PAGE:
Long-Term and Short-Term Evolutionary Impacts of Transposable Elements on Drosophila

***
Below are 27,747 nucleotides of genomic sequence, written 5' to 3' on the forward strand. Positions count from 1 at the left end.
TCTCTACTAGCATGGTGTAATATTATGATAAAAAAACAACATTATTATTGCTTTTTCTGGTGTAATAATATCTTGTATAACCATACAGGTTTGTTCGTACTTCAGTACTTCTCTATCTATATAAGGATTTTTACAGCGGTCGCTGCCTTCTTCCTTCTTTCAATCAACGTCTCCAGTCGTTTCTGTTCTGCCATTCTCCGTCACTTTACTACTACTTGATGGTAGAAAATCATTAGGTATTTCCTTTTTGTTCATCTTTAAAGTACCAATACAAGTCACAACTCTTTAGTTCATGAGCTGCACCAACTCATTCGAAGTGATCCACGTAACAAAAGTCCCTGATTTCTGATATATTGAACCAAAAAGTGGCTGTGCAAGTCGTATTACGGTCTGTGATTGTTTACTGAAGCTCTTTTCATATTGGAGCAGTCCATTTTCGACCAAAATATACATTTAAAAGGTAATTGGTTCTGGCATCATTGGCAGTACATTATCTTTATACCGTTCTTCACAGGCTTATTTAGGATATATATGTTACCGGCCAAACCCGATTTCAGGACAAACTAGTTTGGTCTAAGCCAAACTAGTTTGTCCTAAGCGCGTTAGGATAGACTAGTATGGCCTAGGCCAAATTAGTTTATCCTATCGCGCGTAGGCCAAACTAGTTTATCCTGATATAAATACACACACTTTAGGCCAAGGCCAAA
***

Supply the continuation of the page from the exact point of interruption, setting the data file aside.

Transposable elements (TEs) are considered to be genomic parasites and their interactions with their hosts have been likened to the coevolution between host and other nongenomic, horizontally transferred pathogens. TE families, however, are vertically inherited as integral segments of the nuclear genome. This transmission strategy has been suggested to weaken the selective benefits of host alleles repressing the transposition of specific TE variants. On the other hand, the elevated rates of TE transposition and high incidences of deleterious mutations observed during the rare cases of horizontal transfers of TE families between species could create at least a transient process analogous to the influence of horizontally transmitted pathogens. Here, we formally address this analogy, using empirical and theoretical analysis to specify the mechanism of how host–TE interactions may drive the evolution of host genes. We found that host TE-interacting genes actually have more pervasive evidence of adaptive evolution than immunity genes that interact with nongenomic pathogens in Drosophila. Yet, both our theoretical modeling and empirical observations comparing Drosophila melanogaster populations before and after the horizontal transfer of P elements, which invaded D. melanogaster early last century, demonstrated that horizontally transferred TEs have only a limited influence on host TE-interacting genes. We propose that the more prevalent and constant interaction with multiple vertically transmitted TE families may instead be the main force driving the fast evolution of TE-interacting genes, which is fundamentally different from the gene-for-gene interaction of host–pathogen coevolution.